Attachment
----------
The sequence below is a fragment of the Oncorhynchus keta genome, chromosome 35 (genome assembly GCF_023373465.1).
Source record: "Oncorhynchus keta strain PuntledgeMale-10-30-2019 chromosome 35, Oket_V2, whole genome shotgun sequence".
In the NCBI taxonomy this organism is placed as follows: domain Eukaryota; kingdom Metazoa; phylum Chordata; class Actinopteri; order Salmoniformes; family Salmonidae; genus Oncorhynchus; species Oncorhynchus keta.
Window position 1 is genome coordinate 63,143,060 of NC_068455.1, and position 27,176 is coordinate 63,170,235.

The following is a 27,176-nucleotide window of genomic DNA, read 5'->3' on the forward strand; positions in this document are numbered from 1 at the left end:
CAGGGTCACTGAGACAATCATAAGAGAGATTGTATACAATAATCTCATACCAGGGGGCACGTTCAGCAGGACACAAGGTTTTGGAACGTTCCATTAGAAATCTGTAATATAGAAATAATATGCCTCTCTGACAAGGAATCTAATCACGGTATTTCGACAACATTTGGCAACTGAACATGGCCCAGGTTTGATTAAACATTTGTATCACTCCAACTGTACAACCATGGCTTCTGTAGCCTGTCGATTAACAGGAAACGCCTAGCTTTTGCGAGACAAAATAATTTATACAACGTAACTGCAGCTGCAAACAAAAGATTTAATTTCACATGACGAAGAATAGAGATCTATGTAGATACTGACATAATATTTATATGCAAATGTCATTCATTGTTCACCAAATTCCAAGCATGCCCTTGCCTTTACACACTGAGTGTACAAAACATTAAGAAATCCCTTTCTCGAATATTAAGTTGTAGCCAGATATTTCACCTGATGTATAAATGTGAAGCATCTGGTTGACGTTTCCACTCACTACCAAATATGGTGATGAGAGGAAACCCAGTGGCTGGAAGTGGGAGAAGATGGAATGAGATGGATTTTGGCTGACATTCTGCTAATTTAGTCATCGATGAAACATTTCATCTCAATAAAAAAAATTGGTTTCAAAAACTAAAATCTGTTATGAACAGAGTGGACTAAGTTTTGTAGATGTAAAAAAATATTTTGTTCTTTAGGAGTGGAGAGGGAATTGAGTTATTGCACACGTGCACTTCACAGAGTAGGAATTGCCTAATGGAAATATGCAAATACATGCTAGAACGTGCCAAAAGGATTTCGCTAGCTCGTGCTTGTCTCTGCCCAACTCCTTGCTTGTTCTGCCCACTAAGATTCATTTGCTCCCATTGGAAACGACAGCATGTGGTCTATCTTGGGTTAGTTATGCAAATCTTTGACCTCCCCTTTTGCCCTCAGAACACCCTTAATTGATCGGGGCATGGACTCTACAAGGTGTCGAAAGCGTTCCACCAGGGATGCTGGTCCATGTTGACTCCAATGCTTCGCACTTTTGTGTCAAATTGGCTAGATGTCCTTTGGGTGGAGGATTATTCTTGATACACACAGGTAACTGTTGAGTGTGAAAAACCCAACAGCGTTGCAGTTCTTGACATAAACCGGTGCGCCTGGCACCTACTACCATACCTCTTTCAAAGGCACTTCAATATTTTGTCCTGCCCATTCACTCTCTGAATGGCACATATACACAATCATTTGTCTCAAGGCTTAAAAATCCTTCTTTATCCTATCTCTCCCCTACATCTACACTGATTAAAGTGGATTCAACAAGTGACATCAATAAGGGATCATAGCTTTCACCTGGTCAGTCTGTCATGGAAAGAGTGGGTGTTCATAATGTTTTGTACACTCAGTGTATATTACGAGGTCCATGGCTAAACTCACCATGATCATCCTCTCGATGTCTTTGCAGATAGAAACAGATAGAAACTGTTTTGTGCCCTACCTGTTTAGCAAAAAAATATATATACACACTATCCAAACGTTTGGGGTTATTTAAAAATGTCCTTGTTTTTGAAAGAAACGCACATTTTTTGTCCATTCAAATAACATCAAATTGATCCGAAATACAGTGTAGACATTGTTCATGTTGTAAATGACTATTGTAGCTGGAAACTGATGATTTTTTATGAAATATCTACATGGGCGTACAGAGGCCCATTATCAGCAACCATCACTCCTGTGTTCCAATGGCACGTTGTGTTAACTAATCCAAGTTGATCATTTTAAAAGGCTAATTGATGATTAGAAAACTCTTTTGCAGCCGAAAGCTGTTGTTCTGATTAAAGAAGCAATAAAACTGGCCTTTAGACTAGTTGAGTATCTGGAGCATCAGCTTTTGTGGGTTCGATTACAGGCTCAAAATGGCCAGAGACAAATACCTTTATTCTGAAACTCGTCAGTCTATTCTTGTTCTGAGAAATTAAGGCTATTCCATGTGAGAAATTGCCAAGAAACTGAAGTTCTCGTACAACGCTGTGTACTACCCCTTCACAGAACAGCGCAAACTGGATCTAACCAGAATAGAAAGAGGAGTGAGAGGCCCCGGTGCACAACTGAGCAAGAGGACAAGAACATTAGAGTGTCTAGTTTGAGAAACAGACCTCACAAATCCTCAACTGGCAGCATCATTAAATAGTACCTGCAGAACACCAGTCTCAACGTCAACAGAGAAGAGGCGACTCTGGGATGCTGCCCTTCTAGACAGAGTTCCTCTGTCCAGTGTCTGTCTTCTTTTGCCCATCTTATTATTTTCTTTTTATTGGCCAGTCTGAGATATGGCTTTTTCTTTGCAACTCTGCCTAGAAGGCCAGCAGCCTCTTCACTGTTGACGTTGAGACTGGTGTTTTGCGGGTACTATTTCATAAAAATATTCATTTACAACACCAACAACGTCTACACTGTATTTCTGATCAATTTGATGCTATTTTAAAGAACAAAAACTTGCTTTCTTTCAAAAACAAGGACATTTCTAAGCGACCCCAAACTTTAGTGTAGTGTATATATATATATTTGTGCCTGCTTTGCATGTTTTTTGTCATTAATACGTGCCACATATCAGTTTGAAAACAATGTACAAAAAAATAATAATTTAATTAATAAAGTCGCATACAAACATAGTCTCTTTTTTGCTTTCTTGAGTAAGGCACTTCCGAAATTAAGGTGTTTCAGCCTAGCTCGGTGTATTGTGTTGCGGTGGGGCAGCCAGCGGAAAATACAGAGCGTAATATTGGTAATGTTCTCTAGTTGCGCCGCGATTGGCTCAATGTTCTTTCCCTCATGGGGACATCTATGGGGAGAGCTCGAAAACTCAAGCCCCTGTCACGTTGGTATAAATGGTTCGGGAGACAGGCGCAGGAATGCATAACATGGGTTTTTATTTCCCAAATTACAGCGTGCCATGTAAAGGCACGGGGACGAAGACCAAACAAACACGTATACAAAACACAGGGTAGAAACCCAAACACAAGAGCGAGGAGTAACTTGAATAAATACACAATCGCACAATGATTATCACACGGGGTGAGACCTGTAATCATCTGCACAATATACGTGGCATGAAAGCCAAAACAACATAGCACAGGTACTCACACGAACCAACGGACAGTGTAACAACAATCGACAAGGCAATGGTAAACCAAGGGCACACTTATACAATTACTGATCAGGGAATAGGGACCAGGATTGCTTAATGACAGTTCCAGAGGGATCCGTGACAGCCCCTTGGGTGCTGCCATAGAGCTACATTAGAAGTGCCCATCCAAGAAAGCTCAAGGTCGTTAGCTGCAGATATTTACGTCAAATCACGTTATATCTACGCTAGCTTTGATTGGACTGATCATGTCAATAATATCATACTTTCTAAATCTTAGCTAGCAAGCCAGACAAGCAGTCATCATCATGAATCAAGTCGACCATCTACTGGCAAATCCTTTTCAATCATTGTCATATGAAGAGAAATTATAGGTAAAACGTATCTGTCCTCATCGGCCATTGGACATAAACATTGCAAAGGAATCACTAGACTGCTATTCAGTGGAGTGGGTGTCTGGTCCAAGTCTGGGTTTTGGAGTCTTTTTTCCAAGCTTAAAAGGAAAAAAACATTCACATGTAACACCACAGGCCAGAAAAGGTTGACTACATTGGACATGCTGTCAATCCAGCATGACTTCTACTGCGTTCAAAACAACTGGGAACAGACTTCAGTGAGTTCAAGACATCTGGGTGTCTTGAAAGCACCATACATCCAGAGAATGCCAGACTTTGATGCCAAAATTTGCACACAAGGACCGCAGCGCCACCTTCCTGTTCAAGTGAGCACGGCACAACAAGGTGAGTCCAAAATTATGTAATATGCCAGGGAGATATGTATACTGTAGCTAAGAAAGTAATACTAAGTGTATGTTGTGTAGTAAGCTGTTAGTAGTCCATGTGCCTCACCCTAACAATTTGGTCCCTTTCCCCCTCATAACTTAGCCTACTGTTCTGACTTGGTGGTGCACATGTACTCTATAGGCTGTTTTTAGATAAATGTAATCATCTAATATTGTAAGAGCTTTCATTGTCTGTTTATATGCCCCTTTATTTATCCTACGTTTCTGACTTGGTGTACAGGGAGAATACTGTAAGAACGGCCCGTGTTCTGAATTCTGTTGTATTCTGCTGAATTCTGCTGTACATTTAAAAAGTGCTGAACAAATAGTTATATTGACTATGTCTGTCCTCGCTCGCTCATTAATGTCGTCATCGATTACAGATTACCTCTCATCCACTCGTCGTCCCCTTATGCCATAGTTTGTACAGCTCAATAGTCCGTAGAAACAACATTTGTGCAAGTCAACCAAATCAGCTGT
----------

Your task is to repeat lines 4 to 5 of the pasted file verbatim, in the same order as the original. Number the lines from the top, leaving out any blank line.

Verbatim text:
Window position 1 is genome coordinate 63,143,060 of NC_068455.1, and position 27,176 is coordinate 63,170,235.

The following is a 27,176-nucleotide window of genomic DNA, read 5'->3' on the forward strand; positions in this document are numbered from 1 at the left end: